Since I left the world of conservative media in 2015, numerous reactionary activists and commentators have refused to debate me. Rather than respond to my pointed critiques of their lies and delusions, many prominent right-wingers like professional senator’s daughter Meghan McCain or the recently indicted Rudy Giuliani have simply blocked me on Twitter.
I’m far from the only left-leaning pundit who’s witnessed reactionaries cowering away in fear rather than face a hard challenge. Evangelical commentator Steven Crowder demonstrated one of the most hilarious examples of this behavior. After avoiding a confrontation of ideas with progressive YouTuber Sam Seder, Crowder literally ran away from a 2021 livestream when Seder showed up unannounced.
The fear that Republican pundits have of serious challenge is palpable at Fox News, which court documents show went to extreme lengths to prevent tender viewers from being told the obvious truth that Joe Biden won the 2020 election fairly—and that there was no evidence of large-scale voter fraud.
“I can’t keep defending these reporters who don’t understand our viewers and how to handle stories,” Fox News CEO Suzanne Scott wrote in a Nov. 19, 2016, message to a colleague telling him to rein in reporters who dared to tell the truth. “The audience feels like we crapped on [them] and we have damaged their trust and belief in us.”
It’s been this way since the modern American right began emerging in the 1940s. The historical record couldn’t be clearer that the reactionary movement that calls itself “conservatism” was proudly anti-intellectual. William F. Buckley began his career by railing against atheist professors and, as documented in the new book, Resistance from the Right: Conservatives and the Campus Wars, he used his newly formed Young Americans for Freedom (YAF) organization to launch numerous attempts to censor students and professors who dared to disagree with his capitalist-inflected Christianity.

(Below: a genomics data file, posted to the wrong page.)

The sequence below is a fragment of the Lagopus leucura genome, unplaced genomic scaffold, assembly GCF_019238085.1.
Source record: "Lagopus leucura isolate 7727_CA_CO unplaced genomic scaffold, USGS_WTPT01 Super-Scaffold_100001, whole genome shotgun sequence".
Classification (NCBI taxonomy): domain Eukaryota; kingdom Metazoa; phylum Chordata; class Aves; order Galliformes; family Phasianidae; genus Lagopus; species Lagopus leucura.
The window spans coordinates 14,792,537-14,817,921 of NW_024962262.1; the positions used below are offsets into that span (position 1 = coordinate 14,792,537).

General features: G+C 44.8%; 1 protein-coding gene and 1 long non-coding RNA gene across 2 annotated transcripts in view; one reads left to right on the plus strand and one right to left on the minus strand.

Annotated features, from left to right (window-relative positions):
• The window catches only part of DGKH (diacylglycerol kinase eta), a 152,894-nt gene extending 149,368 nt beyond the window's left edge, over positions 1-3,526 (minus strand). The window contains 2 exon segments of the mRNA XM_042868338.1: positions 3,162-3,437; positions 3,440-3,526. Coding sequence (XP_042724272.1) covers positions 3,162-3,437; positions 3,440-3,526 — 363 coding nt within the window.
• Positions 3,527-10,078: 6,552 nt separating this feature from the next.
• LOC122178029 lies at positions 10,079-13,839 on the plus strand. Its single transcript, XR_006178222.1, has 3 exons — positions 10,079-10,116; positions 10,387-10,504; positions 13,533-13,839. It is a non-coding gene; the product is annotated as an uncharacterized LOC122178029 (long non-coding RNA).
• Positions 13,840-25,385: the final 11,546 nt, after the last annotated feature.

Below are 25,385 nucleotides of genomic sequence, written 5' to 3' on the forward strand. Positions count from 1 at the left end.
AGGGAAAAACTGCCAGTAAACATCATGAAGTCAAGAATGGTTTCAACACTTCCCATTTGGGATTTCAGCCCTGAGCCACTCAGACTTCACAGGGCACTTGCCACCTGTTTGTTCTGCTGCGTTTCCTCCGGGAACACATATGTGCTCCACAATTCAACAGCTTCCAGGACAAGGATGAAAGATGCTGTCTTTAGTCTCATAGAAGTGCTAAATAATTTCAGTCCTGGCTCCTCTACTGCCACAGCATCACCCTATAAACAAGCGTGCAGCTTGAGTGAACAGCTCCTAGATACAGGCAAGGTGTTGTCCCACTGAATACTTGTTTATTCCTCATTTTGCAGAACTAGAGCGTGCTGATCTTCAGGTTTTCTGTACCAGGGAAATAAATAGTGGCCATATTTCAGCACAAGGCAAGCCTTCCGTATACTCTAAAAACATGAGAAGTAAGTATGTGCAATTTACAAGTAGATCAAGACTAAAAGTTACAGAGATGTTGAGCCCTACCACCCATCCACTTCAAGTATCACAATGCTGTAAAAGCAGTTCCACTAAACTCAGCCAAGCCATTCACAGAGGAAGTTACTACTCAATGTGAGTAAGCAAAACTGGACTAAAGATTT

Unable to prove their obsolete views about science, religion, and government in scholarly literature, reactionaries created a parallel universe of self-described “think tanks” which were more about applying ideological precepts to governance than they were about actually solving economic or social problems. Unsurprisingly, many of these organizations are still fixated on trying to prove creationism or that America’s founders were fundamentalist Christians.
As fragile and irrational as reactionary beliefs are, however, of late, more than a few people on the center-left have begun deciding that there’s no need to rebut the torrent of lies and false beliefs. Some even insist that arguing with them at all is “platforming” them, and providing them with an audience they otherwise would not have.